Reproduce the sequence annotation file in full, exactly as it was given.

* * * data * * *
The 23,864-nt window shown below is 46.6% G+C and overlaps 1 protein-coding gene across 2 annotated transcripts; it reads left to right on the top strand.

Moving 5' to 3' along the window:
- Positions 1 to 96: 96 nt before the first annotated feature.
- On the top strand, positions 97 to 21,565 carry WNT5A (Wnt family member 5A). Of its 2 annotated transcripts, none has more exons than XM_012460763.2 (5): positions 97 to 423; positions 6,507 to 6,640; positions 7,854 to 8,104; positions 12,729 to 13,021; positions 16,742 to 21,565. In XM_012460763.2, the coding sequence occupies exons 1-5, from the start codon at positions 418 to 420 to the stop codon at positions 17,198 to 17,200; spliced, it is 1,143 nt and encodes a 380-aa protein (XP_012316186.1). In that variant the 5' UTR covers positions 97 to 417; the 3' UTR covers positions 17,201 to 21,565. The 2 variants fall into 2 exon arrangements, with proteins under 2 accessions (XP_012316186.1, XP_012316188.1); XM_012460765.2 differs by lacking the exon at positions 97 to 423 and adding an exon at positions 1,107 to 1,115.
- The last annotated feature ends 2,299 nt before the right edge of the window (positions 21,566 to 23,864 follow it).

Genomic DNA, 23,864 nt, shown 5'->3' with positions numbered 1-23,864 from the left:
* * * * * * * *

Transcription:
The 23,864-nt window shown below is 46.6% G+C and overlaps 1 protein-coding gene across 2 annotated transcripts; it reads left to right on the top strand.

Moving 5' to 3' along the window:
- Positions 1 to 96: 96 nt before the first annotated feature.
- On the top strand, positions 97 to 21,565 carry WNT5A (Wnt family member 5A). Of its 2 annotated transcripts, none has more exons than XM_012460763.2 (5): positions 97 to 423; positions 6,507 to 6,640; positions 7,854 to 8,104; positions 12,729 to 13,021; positions 16,742 to 21,565. In XM_012460763.2, the coding sequence occupies exons 1-5, from the start codon at positions 418 to 420 to the stop codon at positions 17,198 to 17,200; spliced, it is 1,143 nt and encodes a 380-aa protein (XP_012316186.1). In that variant the 5' UTR covers positions 97 to 417; the 3' UTR covers positions 17,201 to 21,565. The 2 variants fall into 2 exon arrangements, with proteins under 2 accessions (XP_012316186.1, XP_012316188.1); XM_012460765.2 differs by lacking the exon at positions 97 to 423 and adding an exon at positions 1,107 to 1,115.
- The last annotated feature ends 2,299 nt before the right edge of the window (positions 21,566 to 23,864 follow it).

Genomic DNA, 23,864 nt, shown 5'->3' with positions numbered 1-23,864 from the left: